The Gatekeeper calls in supplication, and reluctantly the M.W. returns to our rig. The finish is all wrong. It's an old rig. He can't possibly match the color if he applies the Clearcoat. He doesn't HAVE to apply the clearcoat, but he apparently wants to apply the clearcoat, but then, we have to understand that the color won't match.

But you can match it without the clearcoat?

Yes but you see the UV protection won't be there.

What caused the color to fade?


And if you apply the Clearcoat the UV won't affect the new part?


But the old part will look really bad next to it?


But you can match the color perfectly if you don't apply the clearcoat?


So don't apply the clearcoat.

But I want to apply the clearcoat.

But then it won't match.


So why do you want to apply the clearcoat?

Because I take pride in my work.

But we want the colors to match. Don't apply the clearcoat.

Well...OK, but there won't be any UV protection.

Is there any on the rest of the rig?

No. That's why I can't match the color with clearcoat.

Right. No clearcoat. Match the colors.



You have everything else you need?

No, I just wanted to make sure you understood that before I went any further. I have to go back and get my measuring tape now.

And the Master Winnebagan returns to his lair in search of a measuring tape. We head for the rig. We look at the clock. We despair of both car purchase and visit to local attractions, and concentrate on where to get supper en rout back home.

Time passes.

I return to the Gatekeeper, to enquire about our estimate. As if by some Mystical Clairvoyance, the Master Winnebagan delivers the fruits of his labor to the Gatekeeper, only moments after my arrival in the office. It is nearly closing time.

I am handed the Sacred Papers, then accompanied to the Keeper of the Funds, where I pay another $98.00 to appease the Master Winnebagan for his efforts. I return to the rig with a piece of pink paper informing me the work will cost twice what the Insurance guy estimated, and that I will need to work out the difference before arranging for a Major Audience later this year. At that time, the Master Winnebagan and his Minions will execute the necessary repairs, provided all arrangements are in order. It will take several days. Perhaps I'll have a tow car by then. Let's hope.

Home again, Home again, Jigity-Jig. (I'm not sure where that came from originally, but I remember it from Blade Runner, and it seemed appropriate somehow). We stopped for ribs and beans. The dog ate well, we ate well, and there was some left over for lunch the next day. Pulled in around 11:00 pm. Had to work early next morning. But the rig didn't need any levelling.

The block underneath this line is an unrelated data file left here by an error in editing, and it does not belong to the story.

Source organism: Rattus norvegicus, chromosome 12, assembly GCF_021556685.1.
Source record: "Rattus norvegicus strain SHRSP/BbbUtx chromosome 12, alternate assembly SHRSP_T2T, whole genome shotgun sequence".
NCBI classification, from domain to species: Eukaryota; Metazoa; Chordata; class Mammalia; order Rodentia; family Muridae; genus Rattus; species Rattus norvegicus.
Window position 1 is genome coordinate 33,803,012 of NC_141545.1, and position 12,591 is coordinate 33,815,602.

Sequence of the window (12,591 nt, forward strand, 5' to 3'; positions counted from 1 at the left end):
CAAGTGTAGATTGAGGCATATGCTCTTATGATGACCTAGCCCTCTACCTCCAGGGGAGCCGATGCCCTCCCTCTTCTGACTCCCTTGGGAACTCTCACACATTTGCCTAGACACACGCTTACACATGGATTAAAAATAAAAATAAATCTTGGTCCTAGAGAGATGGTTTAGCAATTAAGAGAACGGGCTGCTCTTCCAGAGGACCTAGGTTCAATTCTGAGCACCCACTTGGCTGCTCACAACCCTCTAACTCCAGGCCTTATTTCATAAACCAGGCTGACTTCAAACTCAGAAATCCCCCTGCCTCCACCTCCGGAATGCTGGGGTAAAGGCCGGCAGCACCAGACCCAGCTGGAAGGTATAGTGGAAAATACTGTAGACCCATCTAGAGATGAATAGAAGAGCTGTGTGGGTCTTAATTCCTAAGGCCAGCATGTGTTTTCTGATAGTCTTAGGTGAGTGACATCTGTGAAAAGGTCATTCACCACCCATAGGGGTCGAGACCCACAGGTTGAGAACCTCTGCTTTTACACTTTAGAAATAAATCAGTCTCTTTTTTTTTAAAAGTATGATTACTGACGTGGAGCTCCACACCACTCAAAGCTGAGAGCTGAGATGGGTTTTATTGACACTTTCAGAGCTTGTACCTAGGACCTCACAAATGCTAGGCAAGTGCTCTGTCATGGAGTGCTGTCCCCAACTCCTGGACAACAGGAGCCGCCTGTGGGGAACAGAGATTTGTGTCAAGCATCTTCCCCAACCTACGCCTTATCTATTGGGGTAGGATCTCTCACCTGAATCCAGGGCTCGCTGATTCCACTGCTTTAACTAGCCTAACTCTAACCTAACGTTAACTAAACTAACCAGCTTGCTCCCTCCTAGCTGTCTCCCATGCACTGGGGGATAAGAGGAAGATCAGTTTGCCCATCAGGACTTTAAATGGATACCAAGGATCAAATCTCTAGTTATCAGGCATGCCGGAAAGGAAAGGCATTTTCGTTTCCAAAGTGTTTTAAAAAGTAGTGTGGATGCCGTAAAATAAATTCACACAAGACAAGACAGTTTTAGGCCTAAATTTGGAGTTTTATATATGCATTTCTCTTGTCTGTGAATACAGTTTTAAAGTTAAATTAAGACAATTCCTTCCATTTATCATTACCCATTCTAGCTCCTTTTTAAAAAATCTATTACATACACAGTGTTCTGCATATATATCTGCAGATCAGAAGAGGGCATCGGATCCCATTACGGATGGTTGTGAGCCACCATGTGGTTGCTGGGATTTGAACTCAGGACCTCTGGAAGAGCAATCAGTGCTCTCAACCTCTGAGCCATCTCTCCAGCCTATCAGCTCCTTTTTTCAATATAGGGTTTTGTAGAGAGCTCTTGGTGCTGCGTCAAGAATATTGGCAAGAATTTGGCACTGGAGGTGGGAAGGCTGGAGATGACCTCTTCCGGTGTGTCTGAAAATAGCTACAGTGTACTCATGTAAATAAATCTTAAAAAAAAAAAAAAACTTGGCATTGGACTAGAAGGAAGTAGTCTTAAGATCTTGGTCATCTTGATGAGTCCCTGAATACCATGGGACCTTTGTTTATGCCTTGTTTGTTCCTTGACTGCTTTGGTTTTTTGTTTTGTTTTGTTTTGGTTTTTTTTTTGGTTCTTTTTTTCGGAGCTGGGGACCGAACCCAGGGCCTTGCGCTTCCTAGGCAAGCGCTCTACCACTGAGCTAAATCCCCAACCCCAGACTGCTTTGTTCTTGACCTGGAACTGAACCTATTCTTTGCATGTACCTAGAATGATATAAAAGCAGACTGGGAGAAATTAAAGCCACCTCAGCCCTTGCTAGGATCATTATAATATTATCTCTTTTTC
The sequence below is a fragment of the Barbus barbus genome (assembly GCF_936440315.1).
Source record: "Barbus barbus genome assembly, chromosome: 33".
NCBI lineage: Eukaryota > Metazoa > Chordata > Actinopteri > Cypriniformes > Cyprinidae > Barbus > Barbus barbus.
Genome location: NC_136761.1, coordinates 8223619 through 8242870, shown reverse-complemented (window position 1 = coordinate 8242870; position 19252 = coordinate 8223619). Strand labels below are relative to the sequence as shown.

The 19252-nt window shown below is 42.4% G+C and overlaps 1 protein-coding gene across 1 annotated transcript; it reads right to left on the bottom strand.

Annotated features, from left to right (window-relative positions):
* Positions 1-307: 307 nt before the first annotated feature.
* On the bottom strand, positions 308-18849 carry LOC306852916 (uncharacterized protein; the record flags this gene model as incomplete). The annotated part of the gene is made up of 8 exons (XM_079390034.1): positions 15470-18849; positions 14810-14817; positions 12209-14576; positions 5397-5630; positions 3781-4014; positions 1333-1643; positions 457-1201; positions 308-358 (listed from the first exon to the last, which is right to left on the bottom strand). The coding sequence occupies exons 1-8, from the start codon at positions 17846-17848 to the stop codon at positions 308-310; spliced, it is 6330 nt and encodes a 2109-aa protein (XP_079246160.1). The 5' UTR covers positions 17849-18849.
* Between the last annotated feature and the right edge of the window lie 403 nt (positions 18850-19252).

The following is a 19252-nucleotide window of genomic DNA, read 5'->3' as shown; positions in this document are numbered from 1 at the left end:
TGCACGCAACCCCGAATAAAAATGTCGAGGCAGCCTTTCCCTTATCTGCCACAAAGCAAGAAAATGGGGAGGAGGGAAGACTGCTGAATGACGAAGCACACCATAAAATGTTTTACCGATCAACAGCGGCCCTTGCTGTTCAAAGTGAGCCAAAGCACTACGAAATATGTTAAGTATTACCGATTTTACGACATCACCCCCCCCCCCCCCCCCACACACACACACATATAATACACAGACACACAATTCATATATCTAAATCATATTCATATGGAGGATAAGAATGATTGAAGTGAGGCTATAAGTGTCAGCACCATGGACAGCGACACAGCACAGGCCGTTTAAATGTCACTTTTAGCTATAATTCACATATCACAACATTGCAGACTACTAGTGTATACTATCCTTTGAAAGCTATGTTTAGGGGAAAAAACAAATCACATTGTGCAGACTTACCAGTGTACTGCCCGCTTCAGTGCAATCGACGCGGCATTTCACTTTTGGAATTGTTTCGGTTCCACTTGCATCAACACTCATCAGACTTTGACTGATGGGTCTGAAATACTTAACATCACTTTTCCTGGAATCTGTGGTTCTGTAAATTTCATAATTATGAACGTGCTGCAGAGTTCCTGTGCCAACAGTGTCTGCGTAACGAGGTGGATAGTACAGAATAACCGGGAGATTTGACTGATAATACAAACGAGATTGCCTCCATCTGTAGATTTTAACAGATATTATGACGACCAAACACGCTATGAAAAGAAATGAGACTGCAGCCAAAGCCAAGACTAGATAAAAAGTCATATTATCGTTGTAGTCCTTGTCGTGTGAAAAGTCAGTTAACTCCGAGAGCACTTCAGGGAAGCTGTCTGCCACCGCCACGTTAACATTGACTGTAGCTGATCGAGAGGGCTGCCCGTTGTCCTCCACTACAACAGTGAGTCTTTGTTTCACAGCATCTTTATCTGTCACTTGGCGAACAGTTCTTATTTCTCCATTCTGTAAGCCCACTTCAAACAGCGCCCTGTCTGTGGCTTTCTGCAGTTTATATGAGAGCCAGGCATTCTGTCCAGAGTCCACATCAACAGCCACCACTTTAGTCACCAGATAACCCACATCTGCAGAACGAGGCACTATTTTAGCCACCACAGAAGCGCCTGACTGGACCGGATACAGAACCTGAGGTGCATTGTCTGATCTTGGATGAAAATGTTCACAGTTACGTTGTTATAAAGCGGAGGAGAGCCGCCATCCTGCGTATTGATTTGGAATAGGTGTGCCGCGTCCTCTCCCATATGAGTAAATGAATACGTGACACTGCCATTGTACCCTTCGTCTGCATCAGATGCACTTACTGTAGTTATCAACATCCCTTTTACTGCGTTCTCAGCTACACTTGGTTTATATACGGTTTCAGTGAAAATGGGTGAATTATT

So there was a silver lining after all.

Blog ya later.



Sunday, March 4, 2007

Our elected representatives: Salt of the earth; Backbone of our country.

Blogmaster's (not recognized by spell check) note: The cybergods (not recognized by spell check) have deemed that I cannot have access to the internet (not recognized by spell check) for some indeterminate span of time. The reasons are unclear, but the lack of access is undeniable. Therefore, I am storing my new post (which follows this blurb directly) in an OpenOffice (gramatically incorrect, but recognized by spell check) document pending publication.(sorry Bill, but the preloaded Microsoft Office Suite they bragged about in the Presario (not recognized by spell check) ad turned out to be one of your phony-baloney 60-day trial versions and I'm not about to pay good money for the privilege of using something I thought I was buying with the computer. You're being uninstalled (not recognized by spell check) along with several other pieces of preloaded adware (not recognized by spell check).

I am blissfully unaware, and intend to remain so, of the minutiae surrounding and embedded in the world of American politics: national, state, local, whatever. That was one of the things I promised myself when I walked out the door of the Motherlode's News Station and of Radio in general one noontime a long time ago. I have never broken that promise. ( I have broken other promises: I still buy far too many DVDs and would buy more if I could get away with it; I spend an inordinate amount of time in the electronics department of any and every store I enter; and I have been known to stand at the HDTV display at Wall Mart for multiples of “a couple of minutes” while being paged in vain by my wife...well you get the idea.)
The foregoing notwithstanding, I have heard of, and intend to react to, the latest version of spine-challenged Congressional behavior to pop up along the 'ole beltway. I am referring to the time-honored “Non-Binding Resolution” on the Iraq war (pardon me, conflict).
It's election time, folks, and there isn't a double-speak, mealy-mouthed abomination that's off-limits from now until we get to the polls, so get used to it. We'll hear the PC clones in their most sincere tones of voice talking about how “concerned” and “appalled” they are. We'll hear a miriad of strong statements, all of which mean one thing: “I want to get re-elected” (or “I want to get elected” in Hillary's case).
Unless I am totally mistaken, a resolution is pretty much non-binding to begin with, especially if it's worded in accordance with the accepted language of, say, the U.N. But just to be clear, stalwart makers of the Law, let's call it a NON-BINDING resolution so nobody gets the wrong idea. After all we just want to “send a message”.